Appendices epiploicae are small polypoid processes of adipose tissue that project from the serosa of the large intestine, especially the transverse and sigmoid colon. Occasionally, they undergo torsion, infarction, and later detachment and can be found lying free within the peritoneal cavity.53,54 Typically in these cases, the center contains hyalinized fibrous tissue and often some residual adipose tissue that is mummified. The outer rim and variable portions of the core may calcify, resulting in a hard tumor-like mass (Figure 31.17).
Adenomatoid tumors are benign neoplasms of mesothelial origin, encountered most often in the fallopian tubes where frequently they are sieve like or multicystic. In contrast, they are also found subserosally in the uterine corpus near the fallopian tube, where they more usually simulate leiomyomas. They are seldom encountered elsewhere in the peritoneal cavity (see Chapter 21). Clinically, they are asymptomatic, and rarely recur after adequate excision. Grossly, adenomatoid tumors are usually solitary, less than 2 cm in diameter and have a white-gray appearance. Microscopically, multiple small slit-like or ovoid spaces are lined by a single layer of cells. Nuclear atypia is absent or minimal, and mitotic figures are rarely seen.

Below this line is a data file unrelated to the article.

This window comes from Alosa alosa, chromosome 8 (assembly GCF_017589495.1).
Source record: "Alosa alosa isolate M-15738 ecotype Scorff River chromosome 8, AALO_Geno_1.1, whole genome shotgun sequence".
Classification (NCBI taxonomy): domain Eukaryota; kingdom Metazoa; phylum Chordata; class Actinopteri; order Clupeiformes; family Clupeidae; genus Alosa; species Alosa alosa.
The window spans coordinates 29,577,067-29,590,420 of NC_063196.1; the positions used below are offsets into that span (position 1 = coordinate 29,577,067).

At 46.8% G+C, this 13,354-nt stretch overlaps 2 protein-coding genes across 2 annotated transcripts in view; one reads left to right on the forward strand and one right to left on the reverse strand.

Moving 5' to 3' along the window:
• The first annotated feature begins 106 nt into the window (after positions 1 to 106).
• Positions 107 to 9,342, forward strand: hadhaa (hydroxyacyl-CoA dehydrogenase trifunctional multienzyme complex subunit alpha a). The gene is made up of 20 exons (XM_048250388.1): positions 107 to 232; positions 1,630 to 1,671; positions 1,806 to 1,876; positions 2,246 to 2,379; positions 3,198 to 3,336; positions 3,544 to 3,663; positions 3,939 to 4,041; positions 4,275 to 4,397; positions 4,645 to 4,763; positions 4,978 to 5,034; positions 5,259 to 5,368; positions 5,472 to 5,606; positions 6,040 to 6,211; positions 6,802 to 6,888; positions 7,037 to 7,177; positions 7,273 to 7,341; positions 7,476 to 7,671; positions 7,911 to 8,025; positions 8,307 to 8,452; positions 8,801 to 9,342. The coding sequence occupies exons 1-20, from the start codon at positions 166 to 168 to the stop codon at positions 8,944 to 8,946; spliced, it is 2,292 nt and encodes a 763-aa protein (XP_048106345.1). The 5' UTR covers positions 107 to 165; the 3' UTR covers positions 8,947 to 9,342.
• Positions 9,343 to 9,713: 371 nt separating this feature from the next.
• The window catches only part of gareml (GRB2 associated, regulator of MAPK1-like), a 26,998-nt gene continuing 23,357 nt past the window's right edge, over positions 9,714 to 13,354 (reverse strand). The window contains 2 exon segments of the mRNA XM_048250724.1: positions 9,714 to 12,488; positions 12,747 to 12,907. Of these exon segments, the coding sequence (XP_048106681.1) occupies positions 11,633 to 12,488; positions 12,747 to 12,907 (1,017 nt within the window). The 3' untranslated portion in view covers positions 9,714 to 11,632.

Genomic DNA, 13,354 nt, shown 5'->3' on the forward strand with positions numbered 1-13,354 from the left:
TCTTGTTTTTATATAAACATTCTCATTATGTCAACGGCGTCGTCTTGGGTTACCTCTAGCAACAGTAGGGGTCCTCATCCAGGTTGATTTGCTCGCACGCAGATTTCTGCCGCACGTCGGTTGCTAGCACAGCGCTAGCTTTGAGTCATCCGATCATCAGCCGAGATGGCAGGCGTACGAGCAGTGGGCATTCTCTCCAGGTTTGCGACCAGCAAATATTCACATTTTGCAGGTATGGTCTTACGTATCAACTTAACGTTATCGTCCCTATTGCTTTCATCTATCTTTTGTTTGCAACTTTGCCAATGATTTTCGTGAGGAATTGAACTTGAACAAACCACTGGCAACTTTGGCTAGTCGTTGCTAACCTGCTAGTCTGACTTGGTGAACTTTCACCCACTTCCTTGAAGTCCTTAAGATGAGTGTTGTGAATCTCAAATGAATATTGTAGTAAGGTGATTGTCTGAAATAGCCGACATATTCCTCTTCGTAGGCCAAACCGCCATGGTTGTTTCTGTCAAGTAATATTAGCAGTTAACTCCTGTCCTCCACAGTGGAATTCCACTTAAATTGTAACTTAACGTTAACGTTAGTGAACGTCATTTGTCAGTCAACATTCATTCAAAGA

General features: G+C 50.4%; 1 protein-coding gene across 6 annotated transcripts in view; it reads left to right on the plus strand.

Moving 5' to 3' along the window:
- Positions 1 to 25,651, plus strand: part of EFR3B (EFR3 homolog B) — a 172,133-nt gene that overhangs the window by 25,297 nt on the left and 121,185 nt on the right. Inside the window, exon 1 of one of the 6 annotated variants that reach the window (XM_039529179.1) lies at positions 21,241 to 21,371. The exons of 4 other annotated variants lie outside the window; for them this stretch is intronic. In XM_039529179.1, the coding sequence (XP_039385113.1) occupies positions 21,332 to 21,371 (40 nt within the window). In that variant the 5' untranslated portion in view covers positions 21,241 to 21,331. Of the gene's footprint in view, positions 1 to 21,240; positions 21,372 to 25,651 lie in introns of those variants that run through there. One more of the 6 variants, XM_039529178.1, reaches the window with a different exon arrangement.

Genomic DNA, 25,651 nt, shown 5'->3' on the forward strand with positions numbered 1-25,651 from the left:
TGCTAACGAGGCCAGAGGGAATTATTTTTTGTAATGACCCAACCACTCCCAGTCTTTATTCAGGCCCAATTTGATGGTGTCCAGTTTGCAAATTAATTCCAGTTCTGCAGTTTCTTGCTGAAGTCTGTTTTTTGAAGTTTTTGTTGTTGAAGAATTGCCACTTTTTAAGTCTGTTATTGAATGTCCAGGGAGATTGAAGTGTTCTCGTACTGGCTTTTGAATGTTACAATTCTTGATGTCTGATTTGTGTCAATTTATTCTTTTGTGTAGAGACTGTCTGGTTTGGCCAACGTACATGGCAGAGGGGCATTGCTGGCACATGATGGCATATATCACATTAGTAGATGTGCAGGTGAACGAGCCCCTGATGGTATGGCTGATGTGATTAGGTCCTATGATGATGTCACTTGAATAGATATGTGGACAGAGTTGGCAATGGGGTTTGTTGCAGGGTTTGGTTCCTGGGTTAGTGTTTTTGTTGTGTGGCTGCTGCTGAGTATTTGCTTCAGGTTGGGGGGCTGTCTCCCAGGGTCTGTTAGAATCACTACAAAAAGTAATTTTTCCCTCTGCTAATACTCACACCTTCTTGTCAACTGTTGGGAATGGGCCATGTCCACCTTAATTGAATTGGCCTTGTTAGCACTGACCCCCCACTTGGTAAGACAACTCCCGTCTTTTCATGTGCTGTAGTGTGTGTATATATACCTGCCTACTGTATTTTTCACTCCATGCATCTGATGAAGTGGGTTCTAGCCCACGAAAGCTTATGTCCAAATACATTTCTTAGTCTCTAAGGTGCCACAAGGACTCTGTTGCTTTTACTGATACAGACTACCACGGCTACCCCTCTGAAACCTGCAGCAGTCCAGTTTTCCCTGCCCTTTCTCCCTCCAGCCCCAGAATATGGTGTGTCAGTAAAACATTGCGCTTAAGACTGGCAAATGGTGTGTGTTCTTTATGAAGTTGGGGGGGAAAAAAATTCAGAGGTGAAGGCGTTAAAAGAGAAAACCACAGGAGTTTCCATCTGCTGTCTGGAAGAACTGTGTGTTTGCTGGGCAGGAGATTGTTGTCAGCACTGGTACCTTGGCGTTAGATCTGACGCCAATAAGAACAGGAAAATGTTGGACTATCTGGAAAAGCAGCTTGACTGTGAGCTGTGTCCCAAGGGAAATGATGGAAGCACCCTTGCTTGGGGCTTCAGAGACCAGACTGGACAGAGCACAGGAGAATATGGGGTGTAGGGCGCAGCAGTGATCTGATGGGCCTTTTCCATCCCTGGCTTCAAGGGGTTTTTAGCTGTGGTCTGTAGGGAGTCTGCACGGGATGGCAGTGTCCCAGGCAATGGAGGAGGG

A rare form of peritoneal mesothelioma is the well-differentiated papillary mesothelioma. Most patients are of reproductive age, although an occasional patient has been postmenopausal. Also encountered in males, less common sites include the tunica vaginalis testis, pericardium, and pleura. These tumors are typically asymptomatic and often found incidentally at operation. Grossly, they are usually multiple, broad-based, wart-like excrescences that are polypoid or slightly nodular. Color and texture are similar to ovarian cortical tissue but sometimes firmer. They are generally small, usually measuring less than 2 cm in diameter.55 An occasional tumor is solitary.55